Finding Dory

Director: Andrew Stanton (2016) BBFC cert U

After storming the US box office this underwater animated adventure finally arrives in the UK and is full of fintastic summer fun for the little ones.

A superior sequel to Finding Nemo (2003), it’s exciting, warm and optimistic. Pixar’s visual creatives demonstrate their astonishingly high levels of technical ability, bathing scenes in breathtaking pools of beauty.

The inclusivity, subtle eco warnings and traditional message of achieving one’s potential complement and provide an anchor to the nonstop knockabout action scenes.

Stanton’s directorial career hit tremendous heights with A Bug’s Life (1998), Finding Nemo (2003) and Wall-E (2007), before his career stalled with the overly maligned mega budget flop John Carter (2012). Now combining writing duties with direction, Stanton has delivered an absolute charmer.

Set a year after the original box office smash Finding Nemo, an accident leaves forgetful fish Dory suffering flashbacks of her long lost parents.

When Dory sets off on a perilous journey to be reunited with them, she finds herself on a voyage of self discovery, steering through deep and dark currents on the way.

Ellen DeGeneres is the emotional centre of the film as the voice of Dory, essaying a quiet change from annoyingly needy to gently confident. Female characters are generally more proactive, resourceful and inspirational than the men.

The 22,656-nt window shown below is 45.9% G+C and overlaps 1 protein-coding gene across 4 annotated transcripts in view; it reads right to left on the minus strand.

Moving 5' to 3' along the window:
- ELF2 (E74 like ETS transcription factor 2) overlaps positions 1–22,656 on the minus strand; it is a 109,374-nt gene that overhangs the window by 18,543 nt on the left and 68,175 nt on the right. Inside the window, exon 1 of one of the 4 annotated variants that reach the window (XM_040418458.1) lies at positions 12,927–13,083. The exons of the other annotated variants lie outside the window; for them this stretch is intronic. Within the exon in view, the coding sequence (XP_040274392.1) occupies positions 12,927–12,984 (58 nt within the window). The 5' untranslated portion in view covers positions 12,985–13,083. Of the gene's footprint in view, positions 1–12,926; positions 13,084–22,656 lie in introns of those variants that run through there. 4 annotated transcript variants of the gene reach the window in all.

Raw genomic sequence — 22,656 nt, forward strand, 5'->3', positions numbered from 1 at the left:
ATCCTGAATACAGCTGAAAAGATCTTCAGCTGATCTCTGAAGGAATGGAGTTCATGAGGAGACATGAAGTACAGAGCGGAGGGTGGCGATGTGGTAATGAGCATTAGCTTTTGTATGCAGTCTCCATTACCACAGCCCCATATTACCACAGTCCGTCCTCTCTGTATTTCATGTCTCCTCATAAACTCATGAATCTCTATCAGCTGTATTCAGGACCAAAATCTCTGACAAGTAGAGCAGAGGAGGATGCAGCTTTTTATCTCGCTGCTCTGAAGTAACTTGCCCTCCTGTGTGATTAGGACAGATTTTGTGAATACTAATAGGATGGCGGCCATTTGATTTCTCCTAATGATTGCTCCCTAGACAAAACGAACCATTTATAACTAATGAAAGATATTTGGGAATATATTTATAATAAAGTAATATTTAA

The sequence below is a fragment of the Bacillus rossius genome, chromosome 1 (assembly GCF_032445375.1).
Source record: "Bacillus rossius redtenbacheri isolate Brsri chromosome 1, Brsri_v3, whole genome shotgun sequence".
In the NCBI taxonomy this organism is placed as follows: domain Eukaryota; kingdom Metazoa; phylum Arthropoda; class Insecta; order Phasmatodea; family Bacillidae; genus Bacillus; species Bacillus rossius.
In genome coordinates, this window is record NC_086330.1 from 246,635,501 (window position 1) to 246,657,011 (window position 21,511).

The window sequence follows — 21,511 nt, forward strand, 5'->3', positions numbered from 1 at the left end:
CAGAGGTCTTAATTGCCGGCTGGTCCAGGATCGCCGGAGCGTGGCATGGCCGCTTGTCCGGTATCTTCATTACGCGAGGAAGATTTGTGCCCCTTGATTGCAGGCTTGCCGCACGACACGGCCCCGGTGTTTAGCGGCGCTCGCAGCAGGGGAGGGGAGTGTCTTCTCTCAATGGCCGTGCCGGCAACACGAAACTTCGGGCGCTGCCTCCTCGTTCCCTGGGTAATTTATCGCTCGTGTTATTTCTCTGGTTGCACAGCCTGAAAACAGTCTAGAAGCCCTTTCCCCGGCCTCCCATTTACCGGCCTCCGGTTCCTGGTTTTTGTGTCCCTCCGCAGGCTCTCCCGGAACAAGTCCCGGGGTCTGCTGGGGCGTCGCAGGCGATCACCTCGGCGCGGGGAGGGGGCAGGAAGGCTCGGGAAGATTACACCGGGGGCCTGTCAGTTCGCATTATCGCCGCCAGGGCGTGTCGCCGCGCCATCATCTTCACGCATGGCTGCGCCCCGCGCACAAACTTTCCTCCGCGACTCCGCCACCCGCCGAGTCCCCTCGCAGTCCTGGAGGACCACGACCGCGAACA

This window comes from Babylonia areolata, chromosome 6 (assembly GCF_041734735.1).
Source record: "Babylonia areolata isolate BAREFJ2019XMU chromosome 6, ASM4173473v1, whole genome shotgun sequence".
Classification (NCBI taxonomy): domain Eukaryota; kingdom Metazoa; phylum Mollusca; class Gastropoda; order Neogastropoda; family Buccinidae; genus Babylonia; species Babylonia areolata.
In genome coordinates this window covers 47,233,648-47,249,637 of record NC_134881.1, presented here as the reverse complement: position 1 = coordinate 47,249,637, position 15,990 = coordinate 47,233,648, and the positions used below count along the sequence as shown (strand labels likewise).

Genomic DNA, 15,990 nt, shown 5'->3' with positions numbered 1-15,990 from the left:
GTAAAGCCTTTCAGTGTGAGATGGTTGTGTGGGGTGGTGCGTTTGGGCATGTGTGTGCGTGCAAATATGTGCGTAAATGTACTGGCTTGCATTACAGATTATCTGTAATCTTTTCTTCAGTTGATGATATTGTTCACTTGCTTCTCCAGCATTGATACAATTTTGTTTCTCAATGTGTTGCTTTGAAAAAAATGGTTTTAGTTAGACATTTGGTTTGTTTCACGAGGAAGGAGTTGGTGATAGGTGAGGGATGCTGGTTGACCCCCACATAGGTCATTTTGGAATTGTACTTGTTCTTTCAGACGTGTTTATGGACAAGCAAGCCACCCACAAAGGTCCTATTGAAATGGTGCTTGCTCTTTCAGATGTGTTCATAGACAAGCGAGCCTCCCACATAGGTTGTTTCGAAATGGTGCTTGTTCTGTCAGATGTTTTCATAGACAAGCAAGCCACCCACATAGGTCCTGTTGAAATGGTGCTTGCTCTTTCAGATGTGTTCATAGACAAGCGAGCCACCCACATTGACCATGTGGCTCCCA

Along for the ride are her friends Nemo and his over-protective father Marlin. Hayden Rolence and Albert Brooks buddy up nicely as the clownfish.

Their expedition leads the trio to a marine sea life rescue institute in California. Once inside they inventively navigate their way via water pipes, buckets, cups and a coffee pot. Even the best intentioned of the humans are hazardous and the children especially so.

Sigourney Weaver cameos as the intercom announcer on the institute’s PA system. Her messianic delivery offers a zealous refrain of ‘rescue, rehabilitation and release’.

We’re treated to familiar faces from the first film such as the surfer turtles and Brit actors Idris Elba and Dominic West are the voices of bullying sea lions.

Sporting a variety of physical and mental disabilities, creatures of different species come harmoniously together to make a significant contribution to Dory’s quest. They are defined by their loyalty and bravery not their disabilities or the colour of their fins.

As well as Dory’s memory issues and Nemo’s underdeveloped fin, Hank the octopus is missing a tentacle, a whale shark is near-sighted, a beluga whale has lost his echolocation and a common loon called Becky has vision issues. Loon is a type of bird, I’m not being nasty.

An adoryable tale from start to finish.

@ChrisHunneysett

 

 

 

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